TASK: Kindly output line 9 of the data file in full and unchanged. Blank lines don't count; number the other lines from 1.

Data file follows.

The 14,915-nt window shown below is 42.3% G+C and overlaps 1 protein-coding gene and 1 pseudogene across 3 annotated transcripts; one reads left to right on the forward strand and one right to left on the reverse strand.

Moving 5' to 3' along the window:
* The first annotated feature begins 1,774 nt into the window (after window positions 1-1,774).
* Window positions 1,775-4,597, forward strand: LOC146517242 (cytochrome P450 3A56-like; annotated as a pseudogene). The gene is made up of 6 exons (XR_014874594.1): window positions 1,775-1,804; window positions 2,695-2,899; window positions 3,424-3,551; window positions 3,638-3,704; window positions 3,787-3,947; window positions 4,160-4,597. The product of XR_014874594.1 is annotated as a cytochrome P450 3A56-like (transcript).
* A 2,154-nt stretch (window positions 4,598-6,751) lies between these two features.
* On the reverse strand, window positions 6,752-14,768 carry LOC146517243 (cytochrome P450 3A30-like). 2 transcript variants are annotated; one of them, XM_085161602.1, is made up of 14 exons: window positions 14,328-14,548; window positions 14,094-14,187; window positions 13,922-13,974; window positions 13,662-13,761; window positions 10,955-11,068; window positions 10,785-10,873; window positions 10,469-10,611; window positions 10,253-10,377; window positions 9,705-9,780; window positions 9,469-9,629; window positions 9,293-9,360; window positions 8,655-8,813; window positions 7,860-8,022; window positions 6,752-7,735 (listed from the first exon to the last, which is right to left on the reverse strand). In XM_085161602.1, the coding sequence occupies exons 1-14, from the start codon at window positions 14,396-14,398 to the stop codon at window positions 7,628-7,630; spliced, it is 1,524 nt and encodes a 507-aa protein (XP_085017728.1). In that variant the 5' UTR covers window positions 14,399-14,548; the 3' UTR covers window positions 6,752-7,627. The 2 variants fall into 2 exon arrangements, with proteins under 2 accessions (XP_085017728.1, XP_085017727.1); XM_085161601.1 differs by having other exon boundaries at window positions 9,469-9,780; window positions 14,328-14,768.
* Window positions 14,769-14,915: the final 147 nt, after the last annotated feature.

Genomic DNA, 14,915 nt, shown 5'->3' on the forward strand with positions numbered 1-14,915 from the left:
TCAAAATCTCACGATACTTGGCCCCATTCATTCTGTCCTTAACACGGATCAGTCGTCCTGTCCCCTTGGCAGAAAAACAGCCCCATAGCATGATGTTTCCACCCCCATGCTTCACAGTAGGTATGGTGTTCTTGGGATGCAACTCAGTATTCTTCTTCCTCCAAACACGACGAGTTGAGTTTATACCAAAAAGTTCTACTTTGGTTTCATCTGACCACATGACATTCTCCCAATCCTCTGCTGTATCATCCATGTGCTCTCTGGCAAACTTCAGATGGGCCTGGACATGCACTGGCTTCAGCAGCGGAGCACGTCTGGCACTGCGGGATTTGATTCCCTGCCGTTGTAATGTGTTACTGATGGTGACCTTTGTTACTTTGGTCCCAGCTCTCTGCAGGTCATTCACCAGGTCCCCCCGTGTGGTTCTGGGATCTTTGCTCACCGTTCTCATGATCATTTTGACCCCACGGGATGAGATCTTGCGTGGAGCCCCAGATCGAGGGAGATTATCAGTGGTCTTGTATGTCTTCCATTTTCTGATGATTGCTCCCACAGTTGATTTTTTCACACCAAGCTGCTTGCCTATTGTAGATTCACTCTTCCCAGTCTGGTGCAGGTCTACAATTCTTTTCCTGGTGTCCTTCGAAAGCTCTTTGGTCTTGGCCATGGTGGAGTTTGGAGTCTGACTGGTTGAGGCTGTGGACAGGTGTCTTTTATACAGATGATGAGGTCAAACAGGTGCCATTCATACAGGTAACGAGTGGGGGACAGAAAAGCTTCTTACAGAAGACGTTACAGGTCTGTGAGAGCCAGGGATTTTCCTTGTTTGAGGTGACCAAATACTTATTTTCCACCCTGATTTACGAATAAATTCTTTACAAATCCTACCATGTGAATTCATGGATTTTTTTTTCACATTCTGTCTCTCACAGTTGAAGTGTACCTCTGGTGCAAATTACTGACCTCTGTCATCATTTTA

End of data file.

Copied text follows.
TCAAAATCTCACGATACTTGGCCCCATTCATTCTGTCCTTAACACGGATCAGTCGTCCTGTCCCCTTGGCAGAAAAACAGCCCCATAGCATGATGTTTCCACCCCCATGCTTCACAGTAGGTATGGTGTTCTTGGGATGCAACTCAGTATTCTTCTTCCTCCAAACACGACGAGTTGAGTTTATACCAAAAAGTTCTACTTTGGTTTCATCTGACCACATGACATTCTCCCAATCCTCTGCTGTATCATCCATGTGCTCTCTGGCAAACTTCAGATGGGCCTGGACATGCACTGGCTTCAGCAGCGGAGCACGTCTGGCACTGCGGGATTTGATTCCCTGCCGTTGTAATGTGTTACTGATGGTGACCTTTGTTACTTTGGTCCCAGCTCTCTGCAGGTCATTCACCAGGTCCCCCCGTGTGGTTCTGGGATCTTTGCTCACCGTTCTCATGATCATTTTGACCCCACGGGATGAGATCTTGCGTGGAGCCCCAGATCGAGGGAGATTATCAGTGGTCTTGTATGTCTTCCATTTTCTGATGATTGCTCCCACAGTTGATTTTTTCACACCAAGCTGCTTGCCTATTGTAGATTCACTCTTCCCAGTCTGGTGCAGGTCTACAATTCTTTTCCTGGTGTCCTTCGAAAGCTCTTTGGTCTTGGCCATGGTGGAGTTTGGAGTCTGACTGGTTGAGGCTGTGGACAGGTGTCTTTTATACAGATGATGAGGTCAAACAGGTGCCATTCATACAGGTAACGAGTGGGGGACAGAAAAGCTTCTTACAGAAGACGTTACAGGTCTGTGAGAGCCAGGGATTTTCCTTGTTTGAGGTGACCAAATACTTATTTTCCACCCTGATTTACGAATAAATTCTTTACAAATCCTACCATGTGAATTCATGGATTTTTTTTTCACATTCTGTCTCTCACAGTTGAAGTGTACCTCTGGTGCAAATTACTGACCTCTGTCATCATTTTA